Differentiating instruction in your classroom requires an intimate knowledge of the students. Who are they? What do they enjoy? How do they learn?
You can't expect the same approach to work for all students. There will be some that thrive in one environment, but struggle in another. The important thing to remember is to take a multi-modal approach to teaching and make sure that your students know you are there to help and support them.
I like to think of it as having Kindergarten centers that are content and skill focused. Group your students by skill need and design lesson plans that mold to each group. Then, develop centers around the room that are at their level and rotate centers every 20-30 minutes. Have yourself as one of the centers to do guided reading, for example. Also, don't forget you can send home differentiated homework assignment based off of their level (i.e. maybe flashcard matching for key terms for your lower students and writing tasks for your above level students using the same key terms.)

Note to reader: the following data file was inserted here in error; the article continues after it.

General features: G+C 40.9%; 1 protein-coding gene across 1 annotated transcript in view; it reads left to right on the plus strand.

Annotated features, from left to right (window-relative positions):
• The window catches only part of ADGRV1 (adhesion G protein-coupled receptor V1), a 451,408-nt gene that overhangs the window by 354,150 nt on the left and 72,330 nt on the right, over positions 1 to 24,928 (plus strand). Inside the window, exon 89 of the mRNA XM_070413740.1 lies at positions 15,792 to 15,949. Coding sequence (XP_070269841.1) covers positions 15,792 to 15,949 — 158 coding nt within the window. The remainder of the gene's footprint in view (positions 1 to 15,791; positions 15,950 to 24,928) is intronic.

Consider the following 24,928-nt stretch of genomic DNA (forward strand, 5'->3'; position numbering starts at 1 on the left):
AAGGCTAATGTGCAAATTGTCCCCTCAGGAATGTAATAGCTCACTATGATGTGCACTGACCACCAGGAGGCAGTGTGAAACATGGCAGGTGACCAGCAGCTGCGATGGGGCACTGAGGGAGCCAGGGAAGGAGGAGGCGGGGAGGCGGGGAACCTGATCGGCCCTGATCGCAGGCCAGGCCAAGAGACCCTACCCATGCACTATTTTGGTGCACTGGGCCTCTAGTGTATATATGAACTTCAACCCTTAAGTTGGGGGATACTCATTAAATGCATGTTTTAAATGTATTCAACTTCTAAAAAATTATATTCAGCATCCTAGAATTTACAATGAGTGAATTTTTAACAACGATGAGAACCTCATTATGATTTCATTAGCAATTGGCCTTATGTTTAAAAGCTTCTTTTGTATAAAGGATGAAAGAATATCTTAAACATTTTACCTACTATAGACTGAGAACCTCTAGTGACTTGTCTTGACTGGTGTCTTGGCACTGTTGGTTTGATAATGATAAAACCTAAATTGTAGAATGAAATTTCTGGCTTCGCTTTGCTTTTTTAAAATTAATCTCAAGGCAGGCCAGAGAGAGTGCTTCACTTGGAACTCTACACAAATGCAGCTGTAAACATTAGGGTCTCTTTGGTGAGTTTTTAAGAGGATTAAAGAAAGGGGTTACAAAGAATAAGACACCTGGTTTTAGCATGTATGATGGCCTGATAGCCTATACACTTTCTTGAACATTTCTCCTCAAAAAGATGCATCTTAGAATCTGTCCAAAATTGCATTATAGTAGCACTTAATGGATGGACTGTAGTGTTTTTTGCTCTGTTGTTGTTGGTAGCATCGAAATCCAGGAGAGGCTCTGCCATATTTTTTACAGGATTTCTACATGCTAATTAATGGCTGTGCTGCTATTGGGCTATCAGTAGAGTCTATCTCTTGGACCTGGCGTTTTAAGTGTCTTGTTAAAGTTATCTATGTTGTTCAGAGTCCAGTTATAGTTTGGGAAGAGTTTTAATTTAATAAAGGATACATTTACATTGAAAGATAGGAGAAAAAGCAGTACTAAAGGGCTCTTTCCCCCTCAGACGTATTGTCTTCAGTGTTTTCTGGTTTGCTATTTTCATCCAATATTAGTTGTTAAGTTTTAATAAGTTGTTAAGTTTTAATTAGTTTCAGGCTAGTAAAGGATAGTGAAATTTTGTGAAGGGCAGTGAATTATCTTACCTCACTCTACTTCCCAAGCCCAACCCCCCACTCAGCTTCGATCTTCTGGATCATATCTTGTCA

Differentiating instruction may mean teaching the same material to all students using a variety of instructional strategies, or it may require the teacher to deliver lessons at varying levels of difficulty based on the ability of each student. Formative assessment is an essential ingredient of this method.
Teachers who practice differentiation in the classroom may:
Design lessons based on students’ learning styles.
Group students by shared interest, topic or ability for assignments.
Assess students’ learning using formative assessment.
Manage the classroom to create a safe and supportive environment.
Continually assess and adjust lesson content to meet students’ needs.